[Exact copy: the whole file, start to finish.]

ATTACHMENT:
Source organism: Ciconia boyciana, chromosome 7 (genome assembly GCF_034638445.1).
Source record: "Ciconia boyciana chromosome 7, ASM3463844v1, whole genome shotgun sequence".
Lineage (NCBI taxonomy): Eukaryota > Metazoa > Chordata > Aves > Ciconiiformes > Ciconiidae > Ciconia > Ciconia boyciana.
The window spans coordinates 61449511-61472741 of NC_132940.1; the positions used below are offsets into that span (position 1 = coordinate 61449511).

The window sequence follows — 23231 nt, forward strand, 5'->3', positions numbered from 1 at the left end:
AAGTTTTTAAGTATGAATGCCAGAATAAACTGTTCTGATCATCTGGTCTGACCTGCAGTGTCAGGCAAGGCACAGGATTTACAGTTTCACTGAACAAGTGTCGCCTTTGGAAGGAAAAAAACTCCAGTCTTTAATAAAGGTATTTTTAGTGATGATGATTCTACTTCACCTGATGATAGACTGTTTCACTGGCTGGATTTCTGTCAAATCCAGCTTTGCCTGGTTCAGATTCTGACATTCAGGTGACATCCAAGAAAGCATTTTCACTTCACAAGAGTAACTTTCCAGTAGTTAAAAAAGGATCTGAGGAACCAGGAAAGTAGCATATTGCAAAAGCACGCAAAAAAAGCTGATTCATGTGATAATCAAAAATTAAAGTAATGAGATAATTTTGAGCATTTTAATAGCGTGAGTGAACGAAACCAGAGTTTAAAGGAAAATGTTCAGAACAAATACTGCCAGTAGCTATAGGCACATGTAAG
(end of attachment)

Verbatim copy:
Source organism: Ciconia boyciana, chromosome 7 (genome assembly GCF_034638445.1).
Source record: "Ciconia boyciana chromosome 7, ASM3463844v1, whole genome shotgun sequence".
Lineage (NCBI taxonomy): Eukaryota > Metazoa > Chordata > Aves > Ciconiiformes > Ciconiidae > Ciconia > Ciconia boyciana.
The window spans coordinates 61449511-61472741 of NC_132940.1; the positions used below are offsets into that span (position 1 = coordinate 61449511).

The window sequence follows — 23231 nt, forward strand, 5'->3', positions numbered from 1 at the left end:
AAGTTTTTAAGTATGAATGCCAGAATAAACTGTTCTGATCATCTGGTCTGACCTGCAGTGTCAGGCAAGGCACAGGATTTACAGTTTCACTGAACAAGTGTCGCCTTTGGAAGGAAAAAAACTCCAGTCTTTAATAAAGGTATTTTTAGTGATGATGATTCTACTTCACCTGATGATAGACTGTTTCACTGGCTGGATTTCTGTCAAATCCAGCTTTGCCTGGTTCAGATTCTGACATTCAGGTGACATCCAAGAAAGCATTTTCACTTCACAAGAGTAACTTTCCAGTAGTTAAAAAAGGATCTGAGGAACCAGGAAAGTAGCATATTGCAAAAGCACGCAAAAAAAGCTGATTCATGTGATAATCAAAAATTAAAGTAATGAGATAATTTTGAGCATTTTAATAGCGTGAGTGAACGAAACCAGAGTTTAAAGGAAAATGTTCAGAACAAATACTGCCAGTAGCTATAGGCACATGTAAG